NOVI, MICH. and ARLINGTON, VA. — Two major US railroad unions rejected a deal from their employers, renewing concerns for the US economy.

The Brotherhood of Maintenance of Way Employes Division (BMWED) released its members’ verdict on Oct. 10. Out of 11,845 votes, 56% were not in support of the railway’s offer, which included 24% raises and $5,000 bonuses as part of a five-year contract.

“Railroaders are discouraged and upset with working conditions and compensation and hold their employer in low regard,” said BMWED President Tony D. Cardwell. “Railroaders do not feel valued. They resent the fact that management holds no regard for their quality of life, illustrated by their stubborn reluctance to provide a higher quantity of paid time off, especially for sickness. The result of this vote indicates that there is a lot of work to do to establish goodwill and improve the morale that has been broken by the railroads’ executives and Wall Street hedge fund managers.”

President Joe Biden has intervened to help the major railroads and their unions reach a resolution to avoid an economic fallout. The Association of American Railroads (AAR) estimated that the US economy would take a $2 billion-a-day hit if trains stopped moving.

In July 2022, Biden created a Presidential Emergency Board (PEB), which suggested a baseline agreement for the disputing parties.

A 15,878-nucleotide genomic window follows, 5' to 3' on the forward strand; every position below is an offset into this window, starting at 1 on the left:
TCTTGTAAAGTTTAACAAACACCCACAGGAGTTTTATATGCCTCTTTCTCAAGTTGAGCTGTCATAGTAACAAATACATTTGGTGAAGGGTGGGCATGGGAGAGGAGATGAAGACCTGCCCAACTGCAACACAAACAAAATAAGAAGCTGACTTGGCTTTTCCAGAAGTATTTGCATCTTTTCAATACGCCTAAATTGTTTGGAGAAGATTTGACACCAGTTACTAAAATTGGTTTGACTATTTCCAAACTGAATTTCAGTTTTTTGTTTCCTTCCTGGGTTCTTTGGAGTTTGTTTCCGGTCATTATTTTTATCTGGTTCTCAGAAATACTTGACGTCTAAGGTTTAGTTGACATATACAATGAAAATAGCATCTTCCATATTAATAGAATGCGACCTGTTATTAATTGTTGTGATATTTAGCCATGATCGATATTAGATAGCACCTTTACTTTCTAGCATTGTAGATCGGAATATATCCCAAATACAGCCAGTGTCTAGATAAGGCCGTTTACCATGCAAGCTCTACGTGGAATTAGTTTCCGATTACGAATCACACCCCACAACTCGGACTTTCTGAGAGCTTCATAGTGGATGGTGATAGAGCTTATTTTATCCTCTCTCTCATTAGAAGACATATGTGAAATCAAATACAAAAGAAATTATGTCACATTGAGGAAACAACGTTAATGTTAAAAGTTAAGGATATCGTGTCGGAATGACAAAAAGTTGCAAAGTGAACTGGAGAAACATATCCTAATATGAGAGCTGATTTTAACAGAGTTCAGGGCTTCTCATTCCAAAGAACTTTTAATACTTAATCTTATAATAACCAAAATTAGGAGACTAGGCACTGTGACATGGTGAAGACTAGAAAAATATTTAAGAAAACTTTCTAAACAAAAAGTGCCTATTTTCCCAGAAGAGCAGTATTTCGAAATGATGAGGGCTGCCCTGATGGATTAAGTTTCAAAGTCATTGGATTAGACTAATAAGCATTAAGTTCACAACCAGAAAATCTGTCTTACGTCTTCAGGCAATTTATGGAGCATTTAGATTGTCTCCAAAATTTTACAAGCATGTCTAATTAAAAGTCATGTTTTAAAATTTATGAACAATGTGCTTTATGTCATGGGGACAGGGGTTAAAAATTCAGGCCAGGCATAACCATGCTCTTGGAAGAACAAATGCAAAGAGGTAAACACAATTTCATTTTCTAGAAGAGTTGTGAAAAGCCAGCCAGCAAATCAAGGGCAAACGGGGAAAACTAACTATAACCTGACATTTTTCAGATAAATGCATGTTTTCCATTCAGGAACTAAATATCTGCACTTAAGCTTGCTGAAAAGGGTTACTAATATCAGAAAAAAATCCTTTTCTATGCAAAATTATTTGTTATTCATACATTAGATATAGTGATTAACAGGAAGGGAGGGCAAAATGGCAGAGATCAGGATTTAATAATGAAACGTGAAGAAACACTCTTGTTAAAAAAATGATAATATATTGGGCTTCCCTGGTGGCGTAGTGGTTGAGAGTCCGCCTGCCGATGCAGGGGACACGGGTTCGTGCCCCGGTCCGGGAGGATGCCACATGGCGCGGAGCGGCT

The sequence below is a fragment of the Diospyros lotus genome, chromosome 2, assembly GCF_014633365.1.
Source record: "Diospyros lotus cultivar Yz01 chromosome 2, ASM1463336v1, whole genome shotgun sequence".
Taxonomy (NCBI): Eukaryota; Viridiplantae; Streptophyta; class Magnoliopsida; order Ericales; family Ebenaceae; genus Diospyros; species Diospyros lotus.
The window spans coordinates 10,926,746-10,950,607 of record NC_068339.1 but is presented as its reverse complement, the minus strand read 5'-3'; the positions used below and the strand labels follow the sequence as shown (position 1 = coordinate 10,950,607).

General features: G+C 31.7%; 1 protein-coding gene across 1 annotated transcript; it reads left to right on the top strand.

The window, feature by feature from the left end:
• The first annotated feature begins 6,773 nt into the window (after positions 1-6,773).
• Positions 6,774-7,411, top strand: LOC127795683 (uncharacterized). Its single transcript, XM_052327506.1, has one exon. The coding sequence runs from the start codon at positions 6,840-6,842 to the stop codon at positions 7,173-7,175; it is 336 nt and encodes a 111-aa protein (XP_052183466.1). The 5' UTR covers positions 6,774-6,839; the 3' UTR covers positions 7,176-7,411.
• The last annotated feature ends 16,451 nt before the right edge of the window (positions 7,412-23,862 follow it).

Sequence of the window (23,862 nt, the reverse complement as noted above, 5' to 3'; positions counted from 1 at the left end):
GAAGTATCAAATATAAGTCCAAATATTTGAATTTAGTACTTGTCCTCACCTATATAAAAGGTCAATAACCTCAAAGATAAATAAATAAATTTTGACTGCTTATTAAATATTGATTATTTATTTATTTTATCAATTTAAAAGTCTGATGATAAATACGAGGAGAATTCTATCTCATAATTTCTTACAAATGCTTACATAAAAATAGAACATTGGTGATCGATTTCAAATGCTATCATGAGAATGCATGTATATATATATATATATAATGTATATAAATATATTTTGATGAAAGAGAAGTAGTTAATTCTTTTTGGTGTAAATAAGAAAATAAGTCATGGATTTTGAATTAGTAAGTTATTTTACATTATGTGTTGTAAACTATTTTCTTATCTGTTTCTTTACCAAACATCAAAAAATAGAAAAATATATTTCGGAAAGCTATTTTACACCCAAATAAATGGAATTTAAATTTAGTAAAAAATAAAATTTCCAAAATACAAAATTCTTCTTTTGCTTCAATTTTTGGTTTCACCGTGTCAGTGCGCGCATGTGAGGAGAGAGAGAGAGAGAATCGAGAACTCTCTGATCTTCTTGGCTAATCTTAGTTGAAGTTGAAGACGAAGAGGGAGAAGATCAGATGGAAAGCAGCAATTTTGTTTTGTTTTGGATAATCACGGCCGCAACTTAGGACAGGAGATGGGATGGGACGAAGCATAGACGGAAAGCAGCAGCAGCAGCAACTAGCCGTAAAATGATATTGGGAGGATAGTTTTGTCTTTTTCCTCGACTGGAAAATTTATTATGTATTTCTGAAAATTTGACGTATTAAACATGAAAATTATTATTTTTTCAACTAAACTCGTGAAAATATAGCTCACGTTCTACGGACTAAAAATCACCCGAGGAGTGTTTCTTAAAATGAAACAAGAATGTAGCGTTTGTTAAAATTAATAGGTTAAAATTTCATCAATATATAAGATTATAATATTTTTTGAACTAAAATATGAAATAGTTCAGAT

Now that BMWED has rejected the railroad’s initial deal, the union has entered into a “status quo” period. BMWED will consider new offers when Congress reconvenes on Nov. 14, holding off on a strike until Nov. 19 to allow time for negotiations.

The Brotherhood of Railroad Signalmen (BRS) union, representing more than 6,000 members, also rejected the latest proposal, with 60.57% voting not to approve it.

“For the first time that I can remember, the BRS members voted not to ratify a national agreement, and with the highest participation rate in BRS history,” said Michael Baldwin, president of BRS. “I have expressed my disappointment throughout the process in the lack of good-faith bargaining on the part of the NCCC, as well as the part PEB 250 played in denying BRS members the basic right of paid time off for illness. The NCCC and PEB also both failed to recognize the safety-sensitive and highly stressful job BRS members perform each day to keep the railroad running and supply chain flowing.”

Following the latest rejection, the BRS and the National Carriers’ Conference Committee (NCCC) agreed to a ”status quo” period until early December.

A spokesperson for the Association of American Railroads (AAR), representing the freight railroads in negotiations, said half of all rail unions have ratified the agreement based on President Biden’s PEB recommendations.

AAR said this included the largest wage increases in nearly five decades and would provide immediate payouts averaging more than $11,000 per railroader ahead of the holidays.

The association also responded to the claims of paid time off for illness.

“While statements have been made about rail workers being unable to take time off, this is false. Most railroaders — BRS members included — are scheduled employees who work predictable schedules and have ample paid time off,” AAR said. “Thanks to decades of bargaining, BRS members also have generous sickness benefits that begin after four days and can last up to 52 weeks.”

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